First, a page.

# How do you write 0.125 in scientific notation?

Aug 19, 2016

0.125 = color(green)(1.25xx10^(-1) ("normalized")

#### Explanation:

Numbers in scientific notation are written as the product of two components:
$\textcolor{w h i t e}{\text{XXX")"the "color(red)("mantissa}}$
and
$\textcolor{w h i t e}{\text{XXX")"10 to some integer "color(blue)("exponent}}$

In $\textcolor{g r e e n}{\text{normalized}}$ form, the $\textcolor{red}{\text{mantissa}}$ (unless zero) is written as a decimal fraction with exactly one non-zero digit before the decimal point.

Using a $\textcolor{red}{\text{mantissa}}$ of $\textcolor{red}{1.25}$
with an $\textcolor{b l u e}{\text{exponent}}$ of $\textcolor{b l u e}{2}$: $\textcolor{red}{1.25} \times {10}^{\textcolor{b l u e}{2}} = \textcolor{b r o w n}{125}$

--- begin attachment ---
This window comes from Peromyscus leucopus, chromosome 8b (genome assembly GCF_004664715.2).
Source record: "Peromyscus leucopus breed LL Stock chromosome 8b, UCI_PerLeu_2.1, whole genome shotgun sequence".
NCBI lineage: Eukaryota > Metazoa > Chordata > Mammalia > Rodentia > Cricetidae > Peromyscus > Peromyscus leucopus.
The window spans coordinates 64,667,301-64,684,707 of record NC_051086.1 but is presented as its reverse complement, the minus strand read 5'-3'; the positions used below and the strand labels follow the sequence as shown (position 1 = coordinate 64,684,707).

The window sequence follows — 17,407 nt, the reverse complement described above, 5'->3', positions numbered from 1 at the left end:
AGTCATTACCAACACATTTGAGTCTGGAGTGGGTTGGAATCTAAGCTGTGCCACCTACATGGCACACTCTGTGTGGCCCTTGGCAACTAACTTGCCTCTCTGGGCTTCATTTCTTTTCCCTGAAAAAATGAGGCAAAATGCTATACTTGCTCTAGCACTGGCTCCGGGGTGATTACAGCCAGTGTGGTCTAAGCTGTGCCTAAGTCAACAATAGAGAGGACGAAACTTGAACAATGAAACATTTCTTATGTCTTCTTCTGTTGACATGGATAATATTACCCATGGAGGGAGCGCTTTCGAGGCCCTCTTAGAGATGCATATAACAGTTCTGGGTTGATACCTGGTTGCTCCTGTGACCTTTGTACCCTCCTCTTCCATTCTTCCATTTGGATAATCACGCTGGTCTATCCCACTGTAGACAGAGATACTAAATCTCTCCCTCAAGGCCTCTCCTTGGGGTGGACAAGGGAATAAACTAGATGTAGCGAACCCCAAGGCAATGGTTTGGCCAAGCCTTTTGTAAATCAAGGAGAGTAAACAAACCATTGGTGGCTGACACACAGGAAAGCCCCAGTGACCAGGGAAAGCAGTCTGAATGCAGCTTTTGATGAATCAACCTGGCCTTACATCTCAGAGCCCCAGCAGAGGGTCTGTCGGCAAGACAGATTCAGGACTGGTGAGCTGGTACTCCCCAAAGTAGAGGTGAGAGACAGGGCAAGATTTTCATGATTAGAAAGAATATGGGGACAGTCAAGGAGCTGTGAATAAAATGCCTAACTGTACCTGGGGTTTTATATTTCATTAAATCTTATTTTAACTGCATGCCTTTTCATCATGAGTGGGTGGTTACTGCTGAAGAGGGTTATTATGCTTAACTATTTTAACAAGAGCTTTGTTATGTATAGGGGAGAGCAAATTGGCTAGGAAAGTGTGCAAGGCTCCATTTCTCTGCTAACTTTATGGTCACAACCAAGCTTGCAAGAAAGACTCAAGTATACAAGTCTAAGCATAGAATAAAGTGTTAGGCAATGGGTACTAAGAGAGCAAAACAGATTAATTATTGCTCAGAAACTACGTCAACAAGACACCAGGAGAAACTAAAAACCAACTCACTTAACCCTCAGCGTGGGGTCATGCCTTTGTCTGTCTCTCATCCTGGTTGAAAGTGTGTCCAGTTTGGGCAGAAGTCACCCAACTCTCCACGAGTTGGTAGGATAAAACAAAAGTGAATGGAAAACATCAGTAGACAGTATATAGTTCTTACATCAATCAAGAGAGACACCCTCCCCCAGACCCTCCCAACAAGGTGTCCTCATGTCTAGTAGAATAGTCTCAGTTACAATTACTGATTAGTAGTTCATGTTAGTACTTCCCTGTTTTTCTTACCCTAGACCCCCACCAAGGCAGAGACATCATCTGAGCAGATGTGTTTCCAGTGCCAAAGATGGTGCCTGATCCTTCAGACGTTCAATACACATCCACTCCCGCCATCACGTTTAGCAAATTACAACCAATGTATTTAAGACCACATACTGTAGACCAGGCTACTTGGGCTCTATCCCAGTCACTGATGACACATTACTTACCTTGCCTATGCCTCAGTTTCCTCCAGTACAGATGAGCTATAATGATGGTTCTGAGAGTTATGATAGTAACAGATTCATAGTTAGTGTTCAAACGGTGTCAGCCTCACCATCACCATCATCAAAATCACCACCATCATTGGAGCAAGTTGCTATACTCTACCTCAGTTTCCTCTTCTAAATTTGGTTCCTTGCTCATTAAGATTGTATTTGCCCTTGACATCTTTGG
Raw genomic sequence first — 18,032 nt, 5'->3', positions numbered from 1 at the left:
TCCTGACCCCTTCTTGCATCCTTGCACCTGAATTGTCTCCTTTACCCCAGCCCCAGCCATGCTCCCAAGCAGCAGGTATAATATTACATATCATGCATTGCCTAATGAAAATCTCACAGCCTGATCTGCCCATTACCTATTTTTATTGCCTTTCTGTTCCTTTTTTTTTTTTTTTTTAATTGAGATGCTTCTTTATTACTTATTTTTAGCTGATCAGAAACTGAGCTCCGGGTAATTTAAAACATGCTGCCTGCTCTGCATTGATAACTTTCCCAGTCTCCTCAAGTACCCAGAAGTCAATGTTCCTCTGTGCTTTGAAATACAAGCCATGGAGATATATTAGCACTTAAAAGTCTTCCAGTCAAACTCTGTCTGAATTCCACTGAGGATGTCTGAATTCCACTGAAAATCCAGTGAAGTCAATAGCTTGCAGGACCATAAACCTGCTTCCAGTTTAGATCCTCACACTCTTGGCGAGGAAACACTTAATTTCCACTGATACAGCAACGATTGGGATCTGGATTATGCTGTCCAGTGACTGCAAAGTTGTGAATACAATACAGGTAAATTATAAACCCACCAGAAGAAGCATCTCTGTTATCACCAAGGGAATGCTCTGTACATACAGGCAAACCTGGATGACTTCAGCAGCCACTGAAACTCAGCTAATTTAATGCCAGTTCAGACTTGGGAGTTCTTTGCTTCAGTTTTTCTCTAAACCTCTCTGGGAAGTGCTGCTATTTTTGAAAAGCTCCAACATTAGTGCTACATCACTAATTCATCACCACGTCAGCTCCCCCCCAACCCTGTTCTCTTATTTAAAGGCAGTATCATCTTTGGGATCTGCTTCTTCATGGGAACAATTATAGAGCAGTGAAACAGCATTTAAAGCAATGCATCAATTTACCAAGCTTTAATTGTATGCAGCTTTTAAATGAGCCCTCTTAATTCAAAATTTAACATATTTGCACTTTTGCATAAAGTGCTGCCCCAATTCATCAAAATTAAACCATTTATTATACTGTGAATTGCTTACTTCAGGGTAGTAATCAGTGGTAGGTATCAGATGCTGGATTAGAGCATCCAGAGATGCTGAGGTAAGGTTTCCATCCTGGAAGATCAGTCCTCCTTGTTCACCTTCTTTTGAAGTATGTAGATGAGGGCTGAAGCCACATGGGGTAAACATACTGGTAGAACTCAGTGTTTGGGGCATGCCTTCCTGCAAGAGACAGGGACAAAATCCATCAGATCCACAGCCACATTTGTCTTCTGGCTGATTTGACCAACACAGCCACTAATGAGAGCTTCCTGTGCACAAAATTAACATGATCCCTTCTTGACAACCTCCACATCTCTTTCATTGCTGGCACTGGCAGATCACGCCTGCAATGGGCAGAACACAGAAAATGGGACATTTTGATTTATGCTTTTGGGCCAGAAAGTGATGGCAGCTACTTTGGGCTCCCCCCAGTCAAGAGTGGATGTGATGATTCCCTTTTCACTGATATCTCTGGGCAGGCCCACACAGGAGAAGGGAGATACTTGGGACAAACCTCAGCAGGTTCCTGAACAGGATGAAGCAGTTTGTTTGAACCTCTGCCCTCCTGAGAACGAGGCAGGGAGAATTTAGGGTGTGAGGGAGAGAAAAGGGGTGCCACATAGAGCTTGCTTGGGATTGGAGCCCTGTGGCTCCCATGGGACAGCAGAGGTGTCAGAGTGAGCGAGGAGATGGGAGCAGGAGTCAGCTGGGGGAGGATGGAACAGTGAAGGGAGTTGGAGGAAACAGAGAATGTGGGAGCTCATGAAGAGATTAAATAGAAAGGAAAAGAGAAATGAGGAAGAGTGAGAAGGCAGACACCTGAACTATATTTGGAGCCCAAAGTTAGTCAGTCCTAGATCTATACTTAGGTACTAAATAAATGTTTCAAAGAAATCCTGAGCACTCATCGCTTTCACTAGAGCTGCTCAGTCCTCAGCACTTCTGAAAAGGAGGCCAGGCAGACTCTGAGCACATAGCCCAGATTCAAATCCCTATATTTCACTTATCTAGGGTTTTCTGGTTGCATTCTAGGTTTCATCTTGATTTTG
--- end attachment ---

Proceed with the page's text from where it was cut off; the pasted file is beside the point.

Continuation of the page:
with an $\textcolor{b l u e}{\text{exponent}}$ of $\textcolor{b l u e}{1}$: $\textcolor{red}{1.25} \times {10}^{\textcolor{b l u e}{1}} = \textcolor{b r o w n}{12.5}$
with an $\textcolor{b l u e}{\text{exponent}}$ of $\textcolor{b l u e}{0}$: $\textcolor{red}{1.25} \times {10}^{\textcolor{b l u e}{0}} = \textcolor{b r o w n}{1.25}$
with an $\textcolor{b l u e}{\text{exponent}}$ of $\textcolor{b l u e}{- 1}$: $\textcolor{red}{1.25} \times {10}^{\textcolor{b l u e}{- 1}} = \textcolor{b r o w n}{0.125}$ [$\textcolor{g r e e n}{\text{the value we wanted}}$]